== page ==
Students. Textbooks. Lesson plans. Assignments. Tests. These were the concerns that occupied my fledgling career as an educator, a time characterized by constant mutability and excruciating self-doubt. In short, education was a problem, and all I needed to do was find the right solution. Pile on top of that the fact that I am trying to influence young minds in the discipline of writing and it’s no wonder that some of the most sincere and talented individuals leave the profession within the first three years. Who would want to subject themselves to a lifetime of such uncertainty? Ten years on I’ve come to realize the value of that crucible and the changes it has created. Uncertainty has been transformed into patience. Problems have comfortably morphed into mysteries. I no longer see education. I see learning. I no longer see students. I see human beings. The greatest change of all, however, is that I’ve become something immutable—a teacher.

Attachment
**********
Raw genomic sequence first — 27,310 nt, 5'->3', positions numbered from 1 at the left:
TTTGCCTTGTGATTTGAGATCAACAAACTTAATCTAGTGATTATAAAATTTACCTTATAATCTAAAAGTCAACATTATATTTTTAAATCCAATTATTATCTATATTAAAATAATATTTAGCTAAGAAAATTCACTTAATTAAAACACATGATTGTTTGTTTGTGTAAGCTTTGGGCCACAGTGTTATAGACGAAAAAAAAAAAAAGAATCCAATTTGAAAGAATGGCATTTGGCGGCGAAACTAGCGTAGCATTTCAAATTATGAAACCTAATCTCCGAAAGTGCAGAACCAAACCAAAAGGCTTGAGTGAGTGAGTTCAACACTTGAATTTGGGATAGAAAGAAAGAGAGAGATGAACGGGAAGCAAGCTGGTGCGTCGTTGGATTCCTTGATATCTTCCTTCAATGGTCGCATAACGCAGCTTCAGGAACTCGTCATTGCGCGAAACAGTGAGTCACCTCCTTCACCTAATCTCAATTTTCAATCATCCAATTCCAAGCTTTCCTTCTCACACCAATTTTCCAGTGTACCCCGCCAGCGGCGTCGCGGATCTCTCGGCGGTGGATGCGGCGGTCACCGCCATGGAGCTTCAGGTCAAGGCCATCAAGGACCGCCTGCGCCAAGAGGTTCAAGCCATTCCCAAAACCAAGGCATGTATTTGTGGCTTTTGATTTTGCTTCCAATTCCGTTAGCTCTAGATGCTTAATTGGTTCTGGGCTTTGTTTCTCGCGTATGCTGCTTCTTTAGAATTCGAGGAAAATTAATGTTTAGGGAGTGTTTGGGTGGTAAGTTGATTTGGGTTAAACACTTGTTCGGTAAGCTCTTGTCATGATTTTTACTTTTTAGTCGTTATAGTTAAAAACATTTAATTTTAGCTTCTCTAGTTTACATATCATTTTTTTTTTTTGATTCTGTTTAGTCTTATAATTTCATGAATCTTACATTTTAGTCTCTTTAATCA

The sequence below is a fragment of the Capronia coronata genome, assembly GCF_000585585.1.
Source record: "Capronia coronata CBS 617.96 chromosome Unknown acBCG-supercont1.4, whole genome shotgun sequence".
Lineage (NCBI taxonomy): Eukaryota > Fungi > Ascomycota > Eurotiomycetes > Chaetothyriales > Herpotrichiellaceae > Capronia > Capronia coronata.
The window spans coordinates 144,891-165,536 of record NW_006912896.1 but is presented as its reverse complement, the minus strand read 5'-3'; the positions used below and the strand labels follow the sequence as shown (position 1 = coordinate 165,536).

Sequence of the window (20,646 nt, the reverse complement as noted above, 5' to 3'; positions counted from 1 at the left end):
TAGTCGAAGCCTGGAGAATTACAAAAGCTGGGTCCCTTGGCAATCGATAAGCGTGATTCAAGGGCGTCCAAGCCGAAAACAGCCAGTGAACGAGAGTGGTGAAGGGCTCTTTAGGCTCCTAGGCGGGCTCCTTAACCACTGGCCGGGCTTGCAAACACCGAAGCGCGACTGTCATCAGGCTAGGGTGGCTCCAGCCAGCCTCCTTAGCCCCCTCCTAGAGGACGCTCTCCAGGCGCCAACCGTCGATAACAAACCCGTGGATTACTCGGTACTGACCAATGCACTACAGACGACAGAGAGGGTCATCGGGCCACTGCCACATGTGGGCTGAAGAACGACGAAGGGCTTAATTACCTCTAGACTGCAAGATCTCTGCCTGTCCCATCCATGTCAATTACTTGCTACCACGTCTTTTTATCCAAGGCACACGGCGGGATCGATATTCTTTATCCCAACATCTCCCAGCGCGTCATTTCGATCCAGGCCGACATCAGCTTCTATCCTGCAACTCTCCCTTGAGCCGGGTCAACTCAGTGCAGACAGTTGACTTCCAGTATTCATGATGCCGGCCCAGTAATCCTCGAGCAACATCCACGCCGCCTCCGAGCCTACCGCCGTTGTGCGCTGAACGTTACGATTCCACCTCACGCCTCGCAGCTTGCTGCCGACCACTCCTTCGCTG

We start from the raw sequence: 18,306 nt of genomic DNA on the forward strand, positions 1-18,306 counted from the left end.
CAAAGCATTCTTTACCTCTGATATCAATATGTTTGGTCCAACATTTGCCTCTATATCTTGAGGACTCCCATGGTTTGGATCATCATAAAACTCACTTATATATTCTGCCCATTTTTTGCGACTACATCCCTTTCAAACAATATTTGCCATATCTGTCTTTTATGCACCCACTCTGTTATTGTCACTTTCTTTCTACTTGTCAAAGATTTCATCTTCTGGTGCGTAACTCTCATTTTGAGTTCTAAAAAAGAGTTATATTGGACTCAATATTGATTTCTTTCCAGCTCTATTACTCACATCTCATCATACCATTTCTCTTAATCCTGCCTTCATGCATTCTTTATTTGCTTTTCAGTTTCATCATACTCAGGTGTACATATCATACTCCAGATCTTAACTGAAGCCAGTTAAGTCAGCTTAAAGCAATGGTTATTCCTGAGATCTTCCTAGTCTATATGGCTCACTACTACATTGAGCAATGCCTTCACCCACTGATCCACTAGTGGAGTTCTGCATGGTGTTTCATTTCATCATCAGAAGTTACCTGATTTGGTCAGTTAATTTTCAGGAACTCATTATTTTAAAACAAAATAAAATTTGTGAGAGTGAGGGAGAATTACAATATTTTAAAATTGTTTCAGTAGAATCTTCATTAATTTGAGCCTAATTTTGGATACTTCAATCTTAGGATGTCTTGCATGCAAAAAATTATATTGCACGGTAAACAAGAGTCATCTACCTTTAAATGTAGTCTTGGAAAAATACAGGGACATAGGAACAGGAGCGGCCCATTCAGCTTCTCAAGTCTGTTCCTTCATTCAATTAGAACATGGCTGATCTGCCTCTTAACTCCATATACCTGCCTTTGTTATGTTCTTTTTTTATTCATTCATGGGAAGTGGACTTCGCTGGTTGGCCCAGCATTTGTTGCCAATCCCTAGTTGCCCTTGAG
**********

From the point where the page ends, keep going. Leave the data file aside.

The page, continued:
Mitchell College, New London, Connecticut, and
Manchester Community College, Manchester, Connecticut
Ten years of teaching
More Ways to Handle the Paper Load: On Paper and Online
Editor(s): Jeffrey N. Golub
This collection offers 23 articles on how English language arts teachers can deal with both the paper load and the electronic load, with suggestions grounded in sound teaching practices.
Lesson Plans for Teaching Writing
Editor(s): Chris Jennings Dixon
This collection of lesson plans, grouped around popular categories such as Writing Process, Portfolios, and Writing on Demand, will help prepare high school and college students for college-level writing.